She screamed when she saw her husband and ran to her room; on the
threshold she hesitated and turned her head.

"Forgive me, Albert," she stammered, "it's you. I didn't know that you
were still up. I thought there were burglars in the house. Please,
forgive me."

And she closed her door.

What did it all mean? Was she in love with him?

He went into his room and stood before the looking-glass. Could any
woman fall in love with him? He was plain. But one loves with one's
soul and many a plain man had married a beautiful woman. It was true,
though, that in such cases the man had nearly always possessed wealth
and influence.--Was Helena realising that she had placed herself in a
false position? Or had she become aware of his intention to leave her
and was anxious to win him back?

When they met at the breakfast table on the following morning, Helena
was unusually gentle, and the professor noticed that she was wearing a
new morning-gown trimmed with lace, which suited her admirably.

As he was helping himself to sugar, his hand accidentally touched hers.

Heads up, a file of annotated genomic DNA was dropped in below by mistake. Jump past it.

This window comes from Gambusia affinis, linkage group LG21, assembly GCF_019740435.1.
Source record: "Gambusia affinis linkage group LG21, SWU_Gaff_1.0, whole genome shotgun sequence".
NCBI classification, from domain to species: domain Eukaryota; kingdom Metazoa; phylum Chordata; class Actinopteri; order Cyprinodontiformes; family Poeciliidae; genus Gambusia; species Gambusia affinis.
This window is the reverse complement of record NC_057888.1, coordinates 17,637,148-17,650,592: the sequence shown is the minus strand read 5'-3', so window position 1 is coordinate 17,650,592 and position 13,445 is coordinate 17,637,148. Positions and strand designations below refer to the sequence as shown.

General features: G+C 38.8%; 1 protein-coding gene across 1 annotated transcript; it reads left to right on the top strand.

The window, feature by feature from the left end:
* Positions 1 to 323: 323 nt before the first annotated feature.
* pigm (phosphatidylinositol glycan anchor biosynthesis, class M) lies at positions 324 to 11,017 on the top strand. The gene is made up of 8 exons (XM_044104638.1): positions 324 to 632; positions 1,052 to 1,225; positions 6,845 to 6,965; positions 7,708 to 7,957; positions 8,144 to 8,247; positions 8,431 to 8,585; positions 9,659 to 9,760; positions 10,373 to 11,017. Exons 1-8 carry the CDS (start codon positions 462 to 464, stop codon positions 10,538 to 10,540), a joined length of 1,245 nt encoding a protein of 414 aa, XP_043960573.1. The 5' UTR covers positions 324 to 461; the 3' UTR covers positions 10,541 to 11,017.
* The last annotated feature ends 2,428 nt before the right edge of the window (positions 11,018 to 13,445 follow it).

"I beg your pardon, dear," she said with an expression on her face which
he had never seen before. She looked like a young girl.

They talked about indifferent things.

On the same day Parliament opened.

Helena's yielding mood lasted and she grew more and more affectionate.

The period allowed for the introduction of new bills drew to a close.

One evening the professor came home from his club in an unusually gay
frame of mind. He went to bed with his paper and his cigar. After a
while he heard Helena's door creak. Silence, lasting for a few minutes,
followed. Then there came a knock at his door.

"Who is there?" he shouted.

"It's I, Albert, do dress and come into the drawing-room, I want to
speak to you."

He dressed and went into the drawing-room.

Helena had lighted the chandelier and was sitting on the sofa, dressed
in her lace morning-gown.

"Do forgive me," she said, "but I can't sleep. My head feels so
strange. Come here and talk to me."